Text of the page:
For some of us, our earliest experiences with stigmatization involved our nuclear and extended family members. Maybe our siblings and cousins teased us for behaviors that didn’t conform to the hyper-masculine and hyper-feminine demands of the gender binary (e.g., “You throw like a girl,” or “It’s time to stop acting like a tomboy”). Maybe our parents expressed similar disapproval: “We’re not buying you this toy, and you can’t have anything else from the pink aisle.” Sometimes the disapproval was less overt. We learned to interpret our parents’ body language from very early on, and even disapproving looks tended to be loud and clear: “You shouldn’t be doing this/acting this way/embarrassing me like this, etc.”
You don’t have to tell most of us how cruel kids can be, especially during the middle school years, when subgroups and pecking orders begin to emerge. In second grade, everyone seemed to be equal, but by sixth grade, we learned that kids who “acted gay” were not accepted, and were fair game for any and all bullies. We knew we were different, so we did our best to comport ourselves in ways that wouldn’t end up getting us ostracized, but there were always a few kids who never seemed to be fooled, and who made it their mission to intimidate and humiliate us as often as possible. This went on for years for many of us, and over time we may have even said to ourselves: “You know what? They’re right. I am this awful thing they are saying.”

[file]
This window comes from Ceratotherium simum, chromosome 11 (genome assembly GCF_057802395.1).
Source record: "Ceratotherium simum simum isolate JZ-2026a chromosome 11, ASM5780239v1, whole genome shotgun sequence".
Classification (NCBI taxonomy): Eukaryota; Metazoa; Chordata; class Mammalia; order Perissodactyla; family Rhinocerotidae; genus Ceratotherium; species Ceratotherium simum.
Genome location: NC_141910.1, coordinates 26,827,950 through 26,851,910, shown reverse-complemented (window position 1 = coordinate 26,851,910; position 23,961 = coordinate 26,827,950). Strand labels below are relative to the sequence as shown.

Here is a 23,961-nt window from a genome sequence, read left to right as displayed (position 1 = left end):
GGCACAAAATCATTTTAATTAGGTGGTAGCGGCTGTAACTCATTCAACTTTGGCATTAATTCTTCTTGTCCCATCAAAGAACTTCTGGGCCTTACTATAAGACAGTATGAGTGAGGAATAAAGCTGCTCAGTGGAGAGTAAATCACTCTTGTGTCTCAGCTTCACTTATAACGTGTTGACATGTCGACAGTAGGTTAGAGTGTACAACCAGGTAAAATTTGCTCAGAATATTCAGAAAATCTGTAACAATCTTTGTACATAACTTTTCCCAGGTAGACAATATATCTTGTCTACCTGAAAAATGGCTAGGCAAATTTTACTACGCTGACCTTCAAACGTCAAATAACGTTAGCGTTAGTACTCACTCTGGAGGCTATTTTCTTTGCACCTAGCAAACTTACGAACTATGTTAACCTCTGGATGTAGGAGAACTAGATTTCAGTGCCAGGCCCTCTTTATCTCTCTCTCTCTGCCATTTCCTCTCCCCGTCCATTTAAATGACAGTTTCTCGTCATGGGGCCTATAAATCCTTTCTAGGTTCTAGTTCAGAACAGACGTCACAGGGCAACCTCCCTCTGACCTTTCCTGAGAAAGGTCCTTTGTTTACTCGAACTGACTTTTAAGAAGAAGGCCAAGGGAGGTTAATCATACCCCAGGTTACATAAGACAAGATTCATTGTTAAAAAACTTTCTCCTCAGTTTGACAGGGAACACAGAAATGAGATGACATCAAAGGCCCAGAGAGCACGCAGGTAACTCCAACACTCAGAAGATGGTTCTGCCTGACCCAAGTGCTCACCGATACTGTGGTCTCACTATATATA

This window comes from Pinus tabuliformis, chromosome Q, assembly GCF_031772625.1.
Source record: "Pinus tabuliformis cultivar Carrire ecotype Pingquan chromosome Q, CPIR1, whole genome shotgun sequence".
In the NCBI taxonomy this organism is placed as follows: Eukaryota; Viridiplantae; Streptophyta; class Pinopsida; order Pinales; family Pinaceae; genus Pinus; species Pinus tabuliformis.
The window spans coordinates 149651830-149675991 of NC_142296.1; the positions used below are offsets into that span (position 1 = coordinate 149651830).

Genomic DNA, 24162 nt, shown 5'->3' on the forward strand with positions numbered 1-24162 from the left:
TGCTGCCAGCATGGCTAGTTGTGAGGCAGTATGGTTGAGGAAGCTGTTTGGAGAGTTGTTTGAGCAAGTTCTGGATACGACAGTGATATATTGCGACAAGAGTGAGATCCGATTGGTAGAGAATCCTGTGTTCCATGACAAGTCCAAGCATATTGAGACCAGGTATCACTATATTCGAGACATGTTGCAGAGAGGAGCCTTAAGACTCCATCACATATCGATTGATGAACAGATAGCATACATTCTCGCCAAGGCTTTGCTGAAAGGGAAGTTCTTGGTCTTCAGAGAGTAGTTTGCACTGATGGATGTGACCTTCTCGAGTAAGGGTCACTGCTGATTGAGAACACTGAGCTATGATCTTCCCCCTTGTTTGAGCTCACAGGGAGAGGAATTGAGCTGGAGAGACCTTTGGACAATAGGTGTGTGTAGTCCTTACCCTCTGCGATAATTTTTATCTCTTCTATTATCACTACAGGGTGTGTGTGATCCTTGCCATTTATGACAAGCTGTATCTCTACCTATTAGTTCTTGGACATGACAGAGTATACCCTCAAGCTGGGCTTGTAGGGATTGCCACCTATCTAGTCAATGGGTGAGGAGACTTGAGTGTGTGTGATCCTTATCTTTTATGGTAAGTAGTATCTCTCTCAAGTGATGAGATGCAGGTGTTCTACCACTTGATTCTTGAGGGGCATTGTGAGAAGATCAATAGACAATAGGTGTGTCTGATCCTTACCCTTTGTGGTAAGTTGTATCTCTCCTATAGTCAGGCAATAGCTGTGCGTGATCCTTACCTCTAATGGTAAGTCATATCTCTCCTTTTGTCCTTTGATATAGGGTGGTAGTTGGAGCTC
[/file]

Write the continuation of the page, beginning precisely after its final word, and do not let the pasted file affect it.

Those of us who grew up in religious families learned that our sexual orientation or gender identity was “sinful.” We heard that we were “an abomination in the eyes of the Lord,” and that we were destined for abandonment by God and eternal damnation in hell. And most of us in that situation believed it, to one degree or another. Especially if we were forced to participate in “prayer circles,” or to attend “pray the gay away” camps.